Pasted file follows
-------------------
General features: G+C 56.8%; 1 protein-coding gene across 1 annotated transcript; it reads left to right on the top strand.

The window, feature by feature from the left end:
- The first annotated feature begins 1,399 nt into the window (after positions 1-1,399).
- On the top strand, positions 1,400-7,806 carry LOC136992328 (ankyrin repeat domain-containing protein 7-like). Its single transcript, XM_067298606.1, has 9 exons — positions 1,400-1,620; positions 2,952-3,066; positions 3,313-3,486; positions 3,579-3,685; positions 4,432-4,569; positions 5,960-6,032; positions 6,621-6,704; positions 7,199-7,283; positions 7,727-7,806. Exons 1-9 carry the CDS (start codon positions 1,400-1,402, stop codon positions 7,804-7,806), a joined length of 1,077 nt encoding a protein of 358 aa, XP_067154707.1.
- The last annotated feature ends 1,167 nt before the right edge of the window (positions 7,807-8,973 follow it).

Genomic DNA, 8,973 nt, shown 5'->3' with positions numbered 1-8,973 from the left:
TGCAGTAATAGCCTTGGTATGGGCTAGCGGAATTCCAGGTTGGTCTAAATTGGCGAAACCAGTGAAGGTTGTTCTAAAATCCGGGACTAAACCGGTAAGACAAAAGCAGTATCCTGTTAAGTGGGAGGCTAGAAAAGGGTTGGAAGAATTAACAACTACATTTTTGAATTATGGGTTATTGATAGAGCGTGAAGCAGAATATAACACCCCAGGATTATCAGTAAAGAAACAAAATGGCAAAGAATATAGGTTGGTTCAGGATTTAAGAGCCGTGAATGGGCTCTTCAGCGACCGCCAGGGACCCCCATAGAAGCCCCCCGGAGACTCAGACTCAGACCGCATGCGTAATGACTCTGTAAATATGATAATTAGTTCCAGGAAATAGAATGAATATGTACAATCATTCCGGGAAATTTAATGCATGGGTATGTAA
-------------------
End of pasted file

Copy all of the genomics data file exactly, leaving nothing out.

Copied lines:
General features: G+C 56.8%; 1 protein-coding gene across 1 annotated transcript; it reads left to right on the top strand.

The window, feature by feature from the left end:
- The first annotated feature begins 1,399 nt into the window (after positions 1-1,399).
- On the top strand, positions 1,400-7,806 carry LOC136992328 (ankyrin repeat domain-containing protein 7-like). Its single transcript, XM_067298606.1, has 9 exons — positions 1,400-1,620; positions 2,952-3,066; positions 3,313-3,486; positions 3,579-3,685; positions 4,432-4,569; positions 5,960-6,032; positions 6,621-6,704; positions 7,199-7,283; positions 7,727-7,806. Exons 1-9 carry the CDS (start codon positions 1,400-1,402, stop codon positions 7,804-7,806), a joined length of 1,077 nt encoding a protein of 358 aa, XP_067154707.1.
- The last annotated feature ends 1,167 nt before the right edge of the window (positions 7,807-8,973 follow it).

Genomic DNA, 8,973 nt, shown 5'->3' with positions numbered 1-8,973 from the left:
TGCAGTAATAGCCTTGGTATGGGCTAGCGGAATTCCAGGTTGGTCTAAATTGGCGAAACCAGTGAAGGTTGTTCTAAAATCCGGGACTAAACCGGTAAGACAAAAGCAGTATCCTGTTAAGTGGGAGGCTAGAAAAGGGTTGGAAGAATTAACAACTACATTTTTGAATTATGGGTTATTGATAGAGCGTGAAGCAGAATATAACACCCCAGGATTATCAGTAAAGAAACAAAATGGCAAAGAATATAGGTTGGTTCAGGATTTAAGAGCCGTGAATGGGCTCTTCAGCGACCGCCAGGGACCCCCATAGAAGCCCCCCGGAGACTCAGACTCAGACCGCATGCGTAATGACTCTGTAAATATGATAATTAGTTCCAGGAAATAGAATGAATATGTACAATCATTCCGGGAAATTTAATGCATGGGTATGTAA